3. Evaluate patients for appropriateness for CBT-I, and specify comorbidities that are contraindicated.
  4. Present clinical case information, to formulate and evaluate treatment options and outcomes.
  5. Write a data driven clinical insomnia case assessment and outcome report to be shared with other health care professionals
  6. Address common patient resistance and non-adherence in the context of CBT-I
  7. Utilize cognitive strategies to overcome insomnia patient anxiety and resistance to change.
  8. Practice/ role play alternative strategies for delivery of CBT-I prescriptions.




Michael Perlis, PhD
Associate Professor of Psychology in Psychiatry, University of Pennsylvania; Director, Penn Behavioral Sleep Medicine Program, University of Pennsylvania; Adjunct Faculty, School of Nursing, University of Pennsylvania

Donn Posner, PhD
Adjunct Associate Professor of Psychiatry and Human Behavior, Brown University; Adjunct Associate Professor of Psychiatry, Stanford University

Jason Ellis, PhD
Professor, Department of Psychiatry, Northumbria University; Director, Northumbria Centre for Sleep Research

For registration and conference information, please see link below and/or contact:

Patti Johnson, Course Director
3839 White Ave., Eau Claire, WI 54703
(715)-855-8134 or 800-647-8079 (ext. 8134)

For questions about hotels, UPenn, and general inquiries, contact:

Michael Perlis, PhD
Director of Behavioral Sleep Medicine 
Associate Professor, Department of Psychiatry
Associate Professor, School of Nursing
Phone: (215)-746-4378 
Fax: (215)-573-0759

To register, please visit the PESI registration website:

If you have any registration questions, please contact Patti Johnson, Course Director (contact information  listed above) and reference the following PESI Program Code: 76058

Please register early so that we can plan for amenities in our new venue accordingly.

Early Registration (on or before January 23rd)

$549.00: MD Level

$499.00: PhD/NP Level Registrants

$349.00: Students

Standard Registration (January 23rd-February 23rd)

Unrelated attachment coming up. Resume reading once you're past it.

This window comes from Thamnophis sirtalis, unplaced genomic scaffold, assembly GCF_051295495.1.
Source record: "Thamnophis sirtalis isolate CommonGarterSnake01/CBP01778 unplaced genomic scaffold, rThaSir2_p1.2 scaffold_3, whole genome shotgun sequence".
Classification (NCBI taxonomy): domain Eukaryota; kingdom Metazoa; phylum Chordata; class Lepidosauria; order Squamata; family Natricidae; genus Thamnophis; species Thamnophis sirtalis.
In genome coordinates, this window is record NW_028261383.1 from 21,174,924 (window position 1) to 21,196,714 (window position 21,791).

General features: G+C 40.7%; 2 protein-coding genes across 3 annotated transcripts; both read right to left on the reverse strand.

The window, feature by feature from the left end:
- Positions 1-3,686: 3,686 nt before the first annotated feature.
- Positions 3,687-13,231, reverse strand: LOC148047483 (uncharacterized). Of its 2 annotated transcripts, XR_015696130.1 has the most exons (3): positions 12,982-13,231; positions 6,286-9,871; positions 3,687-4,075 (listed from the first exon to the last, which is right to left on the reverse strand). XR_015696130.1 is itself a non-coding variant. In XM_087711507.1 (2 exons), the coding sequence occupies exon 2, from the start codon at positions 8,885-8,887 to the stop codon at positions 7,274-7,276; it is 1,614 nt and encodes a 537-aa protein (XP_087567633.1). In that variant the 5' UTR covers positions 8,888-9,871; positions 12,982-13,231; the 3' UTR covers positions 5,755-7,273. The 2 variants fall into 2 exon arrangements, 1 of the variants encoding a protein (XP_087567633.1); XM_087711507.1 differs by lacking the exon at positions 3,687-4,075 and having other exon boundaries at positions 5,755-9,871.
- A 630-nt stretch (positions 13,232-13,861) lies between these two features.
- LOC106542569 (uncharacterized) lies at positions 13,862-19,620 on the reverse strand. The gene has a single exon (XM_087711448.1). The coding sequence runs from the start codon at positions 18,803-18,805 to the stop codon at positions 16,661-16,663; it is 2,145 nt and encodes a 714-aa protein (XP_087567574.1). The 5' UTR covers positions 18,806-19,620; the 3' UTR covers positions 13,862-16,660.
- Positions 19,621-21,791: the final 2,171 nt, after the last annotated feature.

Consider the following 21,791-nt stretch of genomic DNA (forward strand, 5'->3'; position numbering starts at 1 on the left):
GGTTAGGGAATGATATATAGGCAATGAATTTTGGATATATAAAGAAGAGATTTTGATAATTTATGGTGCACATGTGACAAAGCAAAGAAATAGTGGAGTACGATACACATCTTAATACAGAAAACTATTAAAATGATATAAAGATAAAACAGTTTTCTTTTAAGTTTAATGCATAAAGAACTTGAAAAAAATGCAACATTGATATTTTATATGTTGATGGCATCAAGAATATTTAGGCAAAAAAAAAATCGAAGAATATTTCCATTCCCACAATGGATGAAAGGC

$700.00: MD Level

$600.00: PhD/NP Level Registrants

$500.00: Students

Late Registration (February 24th-April 7th)

$800.00: MD Level

$700.00: PhD/NP Level Registrants

$600.00: Students

Registration after April 7th:

$900.00: MD Level

$800.00: PhD/NP Level Registrants

$700.00: Students

Total CEs: 24

Please see Continuing Education tab for more information on CE credits.


Research on Insomnia and Research Limitations:

  • Epidemiologic and Experimental insomnia research, while suggestive, does not imply causality
  • Clinical Trial Efficacy Studies on CBT-I may have limited generalizability
  • Clinical Trial Efficacy Studies on sedatives may have limited generalizability

Please click here for PDF version of the seminar agenda.

Sponsored by: 
Perelman School of Medicine at the University of Pennsylvania

Hosted by: 
The Behavioral Sleep Medicine Program
Perelman School of Medicine at the University of Pennsylvania

Presented by: 
Center for Sleep and Respiratory Neurobiology
Division of Sleep Medicine
Department of Medicine
Perelman School of Medicine at the University of Pennsylvania

Department of Psychiatry 
Perelman School of Medicine at the University of Pennsylvania

Biobehavioral and Health Sciences Division
University of Pennsylvania School of Nursing

PESI Continuing Education Seminars

Please click here for continuing education information.